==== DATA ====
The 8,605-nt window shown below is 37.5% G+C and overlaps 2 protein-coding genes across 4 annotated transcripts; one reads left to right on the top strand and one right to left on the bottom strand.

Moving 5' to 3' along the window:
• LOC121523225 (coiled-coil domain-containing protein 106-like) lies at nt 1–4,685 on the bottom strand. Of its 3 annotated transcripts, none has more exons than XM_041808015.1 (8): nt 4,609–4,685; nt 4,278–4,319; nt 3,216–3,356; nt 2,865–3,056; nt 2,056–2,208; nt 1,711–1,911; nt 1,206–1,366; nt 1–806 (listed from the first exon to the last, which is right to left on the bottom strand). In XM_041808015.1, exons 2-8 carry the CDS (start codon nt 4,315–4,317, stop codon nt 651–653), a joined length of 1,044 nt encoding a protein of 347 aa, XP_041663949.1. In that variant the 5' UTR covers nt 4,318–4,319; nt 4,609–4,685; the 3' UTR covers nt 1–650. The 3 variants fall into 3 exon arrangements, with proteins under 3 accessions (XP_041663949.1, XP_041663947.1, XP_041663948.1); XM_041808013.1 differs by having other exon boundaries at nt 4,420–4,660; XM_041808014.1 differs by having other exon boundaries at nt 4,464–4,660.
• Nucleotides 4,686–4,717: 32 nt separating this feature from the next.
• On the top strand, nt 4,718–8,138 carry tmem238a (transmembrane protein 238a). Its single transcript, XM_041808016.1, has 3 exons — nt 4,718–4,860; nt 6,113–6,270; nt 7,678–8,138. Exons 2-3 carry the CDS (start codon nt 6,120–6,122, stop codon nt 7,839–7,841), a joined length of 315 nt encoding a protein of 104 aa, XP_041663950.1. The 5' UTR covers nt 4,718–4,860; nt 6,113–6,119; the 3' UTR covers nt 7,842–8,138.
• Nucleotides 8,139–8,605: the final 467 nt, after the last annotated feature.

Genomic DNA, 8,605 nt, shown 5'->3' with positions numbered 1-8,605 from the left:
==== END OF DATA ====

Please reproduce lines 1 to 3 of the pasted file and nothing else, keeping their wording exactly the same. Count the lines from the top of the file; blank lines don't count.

The 8,605-nt window shown below is 37.5% G+C and overlaps 2 protein-coding genes across 4 annotated transcripts; one reads left to right on the top strand and one right to left on the bottom strand.

Moving 5' to 3' along the window:
• LOC121523225 (coiled-coil domain-containing protein 106-like) lies at nt 1–4,685 on the bottom strand. Of its 3 annotated transcripts, none has more exons than XM_041808015.1 (8): nt 4,609–4,685; nt 4,278–4,319; nt 3,216–3,356; nt 2,865–3,056; nt 2,056–2,208; nt 1,711–1,911; nt 1,206–1,366; nt 1–806 (listed from the first exon to the last, which is right to left on the bottom strand). In XM_041808015.1, exons 2-8 carry the CDS (start codon nt 4,315–4,317, stop codon nt 651–653), a joined length of 1,044 nt encoding a protein of 347 aa, XP_041663949.1. In that variant the 5' UTR covers nt 4,318–4,319; nt 4,609–4,685; the 3' UTR covers nt 1–650. The 3 variants fall into 3 exon arrangements, with proteins under 3 accessions (XP_041663949.1, XP_041663947.1, XP_041663948.1); XM_041808013.1 differs by having other exon boundaries at nt 4,420–4,660; XM_041808014.1 differs by having other exon boundaries at nt 4,464–4,660.